Regional Value Content

Some Annex 401 specific rules of origin require that a good have a minimum regional value content, meaning that a certain percentage of the value of the goods must be from North America. Article 402 gives two formulas for calculating the regional value content. In general, the exporter or producer may choose between these two formulas: the "transaction value" method or the "net cost" method. Having two methods gives producers more than one way of demonstrating that the rule of origin has been satisfied. The transaction value method is generally simpler to use but a producer may choose whichever method is most advantageous.

The transaction value method calculates the value of the non-originating materials as a percentage of the GATT transaction value of the good, which is the total price paid for the good, with certain adjustments for packing and other items, and is based on principles of the GATT Customs Valuation Code. The essence of this method is that the value of non-originating materials can be calculated as a percentage of the invoice price which is usually the price actually paid for them. Because the transaction value method permits the producer to count all of its costs and profit as territorial, the required percentage of regional value content under this method is higher than under the net cost method.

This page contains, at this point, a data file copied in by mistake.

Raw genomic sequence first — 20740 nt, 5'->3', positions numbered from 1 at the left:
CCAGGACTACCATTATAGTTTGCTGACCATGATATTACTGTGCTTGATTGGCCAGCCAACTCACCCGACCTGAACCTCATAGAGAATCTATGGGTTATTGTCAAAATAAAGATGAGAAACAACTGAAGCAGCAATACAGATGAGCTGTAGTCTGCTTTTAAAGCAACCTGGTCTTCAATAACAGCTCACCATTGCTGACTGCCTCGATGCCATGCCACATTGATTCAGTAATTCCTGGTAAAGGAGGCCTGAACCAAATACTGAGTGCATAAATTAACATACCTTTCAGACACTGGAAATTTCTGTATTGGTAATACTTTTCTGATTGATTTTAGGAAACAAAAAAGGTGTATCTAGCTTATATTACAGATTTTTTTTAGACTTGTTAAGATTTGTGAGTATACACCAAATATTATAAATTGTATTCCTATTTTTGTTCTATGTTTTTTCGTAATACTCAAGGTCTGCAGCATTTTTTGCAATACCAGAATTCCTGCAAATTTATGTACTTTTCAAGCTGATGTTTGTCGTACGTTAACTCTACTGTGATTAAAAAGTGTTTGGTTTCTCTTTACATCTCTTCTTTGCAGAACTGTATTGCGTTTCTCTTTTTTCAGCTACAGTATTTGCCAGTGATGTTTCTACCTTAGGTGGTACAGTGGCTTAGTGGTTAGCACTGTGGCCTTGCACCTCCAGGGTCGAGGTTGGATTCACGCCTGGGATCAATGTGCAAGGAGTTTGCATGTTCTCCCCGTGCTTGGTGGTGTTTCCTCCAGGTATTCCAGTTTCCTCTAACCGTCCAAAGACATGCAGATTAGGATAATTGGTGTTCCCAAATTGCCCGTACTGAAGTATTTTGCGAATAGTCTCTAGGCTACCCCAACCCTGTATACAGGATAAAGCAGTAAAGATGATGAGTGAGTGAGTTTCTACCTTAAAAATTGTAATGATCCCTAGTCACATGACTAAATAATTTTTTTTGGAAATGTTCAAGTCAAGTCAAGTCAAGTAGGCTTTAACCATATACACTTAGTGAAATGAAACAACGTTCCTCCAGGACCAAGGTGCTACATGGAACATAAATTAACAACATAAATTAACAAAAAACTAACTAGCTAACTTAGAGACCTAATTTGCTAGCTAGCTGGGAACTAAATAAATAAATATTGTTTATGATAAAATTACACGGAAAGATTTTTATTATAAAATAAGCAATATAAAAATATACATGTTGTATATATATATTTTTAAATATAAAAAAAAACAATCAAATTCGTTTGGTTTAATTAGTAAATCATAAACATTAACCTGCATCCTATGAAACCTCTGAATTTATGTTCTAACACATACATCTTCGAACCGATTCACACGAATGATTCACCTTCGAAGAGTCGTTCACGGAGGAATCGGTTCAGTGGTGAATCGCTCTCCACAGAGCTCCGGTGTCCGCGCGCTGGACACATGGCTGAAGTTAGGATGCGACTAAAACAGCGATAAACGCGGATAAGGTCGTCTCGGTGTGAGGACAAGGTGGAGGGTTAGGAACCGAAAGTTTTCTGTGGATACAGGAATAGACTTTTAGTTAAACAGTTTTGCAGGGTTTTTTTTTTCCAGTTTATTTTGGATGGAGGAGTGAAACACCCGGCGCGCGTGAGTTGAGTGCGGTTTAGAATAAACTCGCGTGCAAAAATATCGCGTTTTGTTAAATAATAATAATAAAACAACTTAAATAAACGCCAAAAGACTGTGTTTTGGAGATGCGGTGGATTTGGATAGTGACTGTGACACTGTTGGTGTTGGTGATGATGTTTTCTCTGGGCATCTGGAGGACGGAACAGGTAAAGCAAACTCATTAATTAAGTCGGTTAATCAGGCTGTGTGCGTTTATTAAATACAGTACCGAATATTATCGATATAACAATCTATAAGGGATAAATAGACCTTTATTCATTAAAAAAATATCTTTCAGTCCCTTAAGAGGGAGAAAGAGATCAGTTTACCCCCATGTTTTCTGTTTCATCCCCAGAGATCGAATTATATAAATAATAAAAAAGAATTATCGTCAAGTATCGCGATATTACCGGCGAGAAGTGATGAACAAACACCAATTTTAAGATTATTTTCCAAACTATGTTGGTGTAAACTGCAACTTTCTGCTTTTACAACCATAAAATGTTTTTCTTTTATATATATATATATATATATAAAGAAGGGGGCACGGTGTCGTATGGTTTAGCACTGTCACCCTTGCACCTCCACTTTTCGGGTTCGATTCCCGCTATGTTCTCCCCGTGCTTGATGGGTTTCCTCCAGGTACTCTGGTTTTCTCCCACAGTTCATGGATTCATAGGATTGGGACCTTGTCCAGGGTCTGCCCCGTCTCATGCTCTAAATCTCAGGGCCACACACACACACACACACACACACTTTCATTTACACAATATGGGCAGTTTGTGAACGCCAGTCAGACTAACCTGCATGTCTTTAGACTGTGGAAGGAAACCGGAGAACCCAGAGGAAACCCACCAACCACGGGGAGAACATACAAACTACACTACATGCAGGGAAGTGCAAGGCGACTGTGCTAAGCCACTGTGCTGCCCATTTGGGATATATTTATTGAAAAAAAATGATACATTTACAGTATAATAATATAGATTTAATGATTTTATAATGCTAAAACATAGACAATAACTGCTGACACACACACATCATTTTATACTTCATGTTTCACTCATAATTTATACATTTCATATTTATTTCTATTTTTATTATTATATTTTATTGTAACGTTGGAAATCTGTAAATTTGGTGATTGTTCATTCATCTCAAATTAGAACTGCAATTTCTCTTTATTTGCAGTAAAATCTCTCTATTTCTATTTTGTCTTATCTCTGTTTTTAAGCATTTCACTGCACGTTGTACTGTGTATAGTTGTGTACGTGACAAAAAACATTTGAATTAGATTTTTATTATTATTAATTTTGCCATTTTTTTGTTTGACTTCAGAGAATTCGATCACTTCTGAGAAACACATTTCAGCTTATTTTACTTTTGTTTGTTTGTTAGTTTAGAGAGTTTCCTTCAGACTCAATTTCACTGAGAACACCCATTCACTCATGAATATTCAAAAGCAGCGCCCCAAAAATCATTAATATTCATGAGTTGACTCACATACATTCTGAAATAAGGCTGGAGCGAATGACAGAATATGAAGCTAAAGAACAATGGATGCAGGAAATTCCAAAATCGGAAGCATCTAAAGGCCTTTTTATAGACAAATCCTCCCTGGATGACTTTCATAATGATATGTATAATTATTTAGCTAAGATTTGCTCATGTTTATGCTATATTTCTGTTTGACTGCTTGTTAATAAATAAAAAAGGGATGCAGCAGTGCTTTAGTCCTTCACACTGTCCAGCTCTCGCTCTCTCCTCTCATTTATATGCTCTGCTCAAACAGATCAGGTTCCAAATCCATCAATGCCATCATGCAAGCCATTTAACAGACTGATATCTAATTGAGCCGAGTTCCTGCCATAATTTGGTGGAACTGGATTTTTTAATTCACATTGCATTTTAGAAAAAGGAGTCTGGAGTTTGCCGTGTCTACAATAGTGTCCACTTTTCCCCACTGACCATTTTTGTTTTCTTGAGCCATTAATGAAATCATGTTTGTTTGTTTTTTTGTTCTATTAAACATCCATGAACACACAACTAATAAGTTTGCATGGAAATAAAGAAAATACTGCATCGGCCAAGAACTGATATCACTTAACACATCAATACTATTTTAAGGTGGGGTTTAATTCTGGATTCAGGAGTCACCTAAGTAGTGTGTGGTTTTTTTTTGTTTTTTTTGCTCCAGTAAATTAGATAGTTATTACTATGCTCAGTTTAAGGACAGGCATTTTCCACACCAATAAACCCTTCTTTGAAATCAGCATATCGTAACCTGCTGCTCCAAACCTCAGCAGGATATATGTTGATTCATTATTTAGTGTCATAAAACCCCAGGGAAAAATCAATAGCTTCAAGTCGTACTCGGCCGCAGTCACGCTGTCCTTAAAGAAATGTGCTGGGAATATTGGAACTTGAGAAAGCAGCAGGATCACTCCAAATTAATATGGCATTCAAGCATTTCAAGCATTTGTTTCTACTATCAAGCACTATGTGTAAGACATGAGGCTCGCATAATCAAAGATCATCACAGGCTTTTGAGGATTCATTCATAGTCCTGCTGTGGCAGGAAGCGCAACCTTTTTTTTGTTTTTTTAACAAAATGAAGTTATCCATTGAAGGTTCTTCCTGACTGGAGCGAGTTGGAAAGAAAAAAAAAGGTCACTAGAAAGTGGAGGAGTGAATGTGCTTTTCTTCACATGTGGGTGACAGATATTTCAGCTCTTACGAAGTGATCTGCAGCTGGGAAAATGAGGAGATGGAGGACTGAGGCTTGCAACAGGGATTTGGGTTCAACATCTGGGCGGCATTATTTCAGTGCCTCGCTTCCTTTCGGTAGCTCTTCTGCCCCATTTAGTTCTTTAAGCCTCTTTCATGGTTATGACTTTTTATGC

However, there are a number of situations where the transaction value method cannot be used and the net cost method is the only alternative. The net cost method must be used when there is no transaction value, in some related party transactions, for certain motor vehicles and parts, when a producer is accumulating regional value content (see Chapter 3 for a discussion of accumulation), as well as to determine the regional value content for designated intermediate materials (see Chapter 3). The producer may also revert to the net cost method if the result using the transaction value method is unfavorable.

The formula for calculating the regional value content using the transaction value method is:

RVC = TV -- VNM x 100
TV where
RVC is the regional value content, expressed as a percentage;
TV is the transaction value of the good adjusted to an F.O.B. basis; and
VNM is the value of non-originating materials used by the producer in the production of the good.